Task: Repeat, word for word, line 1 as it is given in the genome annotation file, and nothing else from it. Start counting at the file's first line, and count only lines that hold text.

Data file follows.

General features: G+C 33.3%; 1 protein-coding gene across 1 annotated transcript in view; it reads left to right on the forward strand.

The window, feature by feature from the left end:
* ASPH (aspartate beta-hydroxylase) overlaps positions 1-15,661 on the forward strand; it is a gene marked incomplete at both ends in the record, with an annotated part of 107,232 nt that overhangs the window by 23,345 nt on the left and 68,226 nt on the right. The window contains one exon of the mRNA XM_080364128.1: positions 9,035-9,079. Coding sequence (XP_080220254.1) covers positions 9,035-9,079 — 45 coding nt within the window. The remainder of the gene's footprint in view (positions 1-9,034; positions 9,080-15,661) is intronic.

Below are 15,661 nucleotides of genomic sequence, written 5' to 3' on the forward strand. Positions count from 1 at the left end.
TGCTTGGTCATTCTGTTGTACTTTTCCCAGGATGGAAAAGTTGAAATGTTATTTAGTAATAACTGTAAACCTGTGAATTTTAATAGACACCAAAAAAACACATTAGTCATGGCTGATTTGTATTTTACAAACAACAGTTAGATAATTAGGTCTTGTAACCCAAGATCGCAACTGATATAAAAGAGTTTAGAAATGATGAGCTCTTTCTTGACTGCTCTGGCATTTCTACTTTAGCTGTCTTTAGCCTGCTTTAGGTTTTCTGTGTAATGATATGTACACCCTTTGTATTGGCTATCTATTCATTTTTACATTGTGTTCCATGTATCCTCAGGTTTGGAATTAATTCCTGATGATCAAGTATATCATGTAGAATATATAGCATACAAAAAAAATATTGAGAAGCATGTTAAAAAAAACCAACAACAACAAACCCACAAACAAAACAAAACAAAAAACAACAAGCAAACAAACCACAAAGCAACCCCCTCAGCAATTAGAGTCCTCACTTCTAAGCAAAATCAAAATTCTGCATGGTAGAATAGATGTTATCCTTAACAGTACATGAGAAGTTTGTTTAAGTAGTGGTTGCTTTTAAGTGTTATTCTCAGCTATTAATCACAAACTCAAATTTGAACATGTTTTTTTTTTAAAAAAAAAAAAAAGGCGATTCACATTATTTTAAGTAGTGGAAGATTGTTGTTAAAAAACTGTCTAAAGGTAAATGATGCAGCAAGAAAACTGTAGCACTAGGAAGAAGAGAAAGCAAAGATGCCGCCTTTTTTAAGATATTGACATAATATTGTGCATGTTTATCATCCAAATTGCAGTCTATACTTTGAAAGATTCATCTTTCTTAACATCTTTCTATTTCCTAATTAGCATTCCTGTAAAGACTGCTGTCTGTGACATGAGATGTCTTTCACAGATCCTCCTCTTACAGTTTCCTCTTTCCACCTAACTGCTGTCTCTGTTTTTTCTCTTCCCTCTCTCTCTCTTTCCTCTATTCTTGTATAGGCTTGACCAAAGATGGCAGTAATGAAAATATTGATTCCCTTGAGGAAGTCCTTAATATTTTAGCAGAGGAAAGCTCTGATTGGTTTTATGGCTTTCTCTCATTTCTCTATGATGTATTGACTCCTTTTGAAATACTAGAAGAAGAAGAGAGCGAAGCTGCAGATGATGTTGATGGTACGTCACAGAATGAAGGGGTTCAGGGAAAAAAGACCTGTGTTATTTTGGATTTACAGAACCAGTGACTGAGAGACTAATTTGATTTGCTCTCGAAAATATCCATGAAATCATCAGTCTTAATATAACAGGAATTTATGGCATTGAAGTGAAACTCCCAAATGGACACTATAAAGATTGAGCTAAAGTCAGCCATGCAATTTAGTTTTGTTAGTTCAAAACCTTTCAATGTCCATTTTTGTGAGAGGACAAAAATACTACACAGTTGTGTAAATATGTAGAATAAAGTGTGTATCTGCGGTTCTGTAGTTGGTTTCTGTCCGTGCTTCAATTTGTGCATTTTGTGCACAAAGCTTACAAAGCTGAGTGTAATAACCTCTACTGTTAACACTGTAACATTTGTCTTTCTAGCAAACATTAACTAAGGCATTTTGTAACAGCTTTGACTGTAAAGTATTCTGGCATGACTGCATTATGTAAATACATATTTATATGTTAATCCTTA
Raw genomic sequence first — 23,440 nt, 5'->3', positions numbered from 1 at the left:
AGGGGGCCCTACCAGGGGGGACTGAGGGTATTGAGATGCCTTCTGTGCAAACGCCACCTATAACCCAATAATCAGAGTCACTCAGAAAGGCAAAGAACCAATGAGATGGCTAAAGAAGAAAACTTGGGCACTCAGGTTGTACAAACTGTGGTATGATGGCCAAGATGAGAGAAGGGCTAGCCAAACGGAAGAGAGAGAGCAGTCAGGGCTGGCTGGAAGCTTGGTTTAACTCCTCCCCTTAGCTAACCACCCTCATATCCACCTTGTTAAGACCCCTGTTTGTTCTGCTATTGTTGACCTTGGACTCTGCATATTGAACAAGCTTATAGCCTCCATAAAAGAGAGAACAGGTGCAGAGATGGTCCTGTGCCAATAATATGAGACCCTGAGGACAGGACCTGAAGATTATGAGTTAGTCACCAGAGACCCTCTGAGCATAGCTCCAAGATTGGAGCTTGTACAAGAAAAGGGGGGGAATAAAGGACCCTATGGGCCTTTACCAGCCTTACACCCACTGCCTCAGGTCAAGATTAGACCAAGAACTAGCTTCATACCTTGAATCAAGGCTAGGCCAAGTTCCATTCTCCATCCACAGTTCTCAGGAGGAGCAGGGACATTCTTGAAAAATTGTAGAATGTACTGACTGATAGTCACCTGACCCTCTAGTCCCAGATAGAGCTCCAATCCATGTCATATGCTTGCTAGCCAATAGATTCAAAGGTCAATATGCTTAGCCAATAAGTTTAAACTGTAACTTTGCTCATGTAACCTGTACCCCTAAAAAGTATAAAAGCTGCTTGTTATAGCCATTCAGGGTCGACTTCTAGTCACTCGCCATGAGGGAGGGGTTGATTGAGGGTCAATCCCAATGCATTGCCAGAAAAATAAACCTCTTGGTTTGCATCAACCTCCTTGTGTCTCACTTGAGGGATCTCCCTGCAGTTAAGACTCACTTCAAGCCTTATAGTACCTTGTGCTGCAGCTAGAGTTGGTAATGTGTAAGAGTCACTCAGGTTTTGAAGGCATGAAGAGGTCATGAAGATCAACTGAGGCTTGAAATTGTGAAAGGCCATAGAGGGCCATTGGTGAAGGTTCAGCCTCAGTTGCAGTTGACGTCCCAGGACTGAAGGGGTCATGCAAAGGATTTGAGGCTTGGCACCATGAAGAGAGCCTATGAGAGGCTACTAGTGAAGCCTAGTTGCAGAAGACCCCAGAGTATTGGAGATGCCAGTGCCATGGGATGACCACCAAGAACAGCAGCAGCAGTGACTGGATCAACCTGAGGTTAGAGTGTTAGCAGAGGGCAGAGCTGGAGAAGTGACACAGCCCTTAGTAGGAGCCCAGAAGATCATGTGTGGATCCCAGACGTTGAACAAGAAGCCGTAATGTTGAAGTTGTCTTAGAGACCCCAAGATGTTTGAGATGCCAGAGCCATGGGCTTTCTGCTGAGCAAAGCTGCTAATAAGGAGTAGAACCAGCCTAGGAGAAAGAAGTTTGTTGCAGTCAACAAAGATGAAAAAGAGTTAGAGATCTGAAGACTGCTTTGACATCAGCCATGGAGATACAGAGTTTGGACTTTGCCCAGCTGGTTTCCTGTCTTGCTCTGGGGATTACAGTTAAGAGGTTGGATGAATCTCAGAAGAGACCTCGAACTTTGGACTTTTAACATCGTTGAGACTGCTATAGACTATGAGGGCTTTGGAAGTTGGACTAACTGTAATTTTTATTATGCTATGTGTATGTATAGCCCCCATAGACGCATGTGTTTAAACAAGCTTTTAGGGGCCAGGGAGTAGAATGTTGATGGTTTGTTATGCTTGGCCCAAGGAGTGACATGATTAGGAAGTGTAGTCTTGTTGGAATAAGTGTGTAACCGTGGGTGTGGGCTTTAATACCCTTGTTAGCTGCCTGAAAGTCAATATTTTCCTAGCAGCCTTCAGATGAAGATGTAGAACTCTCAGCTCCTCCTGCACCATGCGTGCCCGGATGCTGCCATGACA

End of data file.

General features: G+C 33.3%; 1 protein-coding gene across 1 annotated transcript in view; it reads left to right on the forward strand.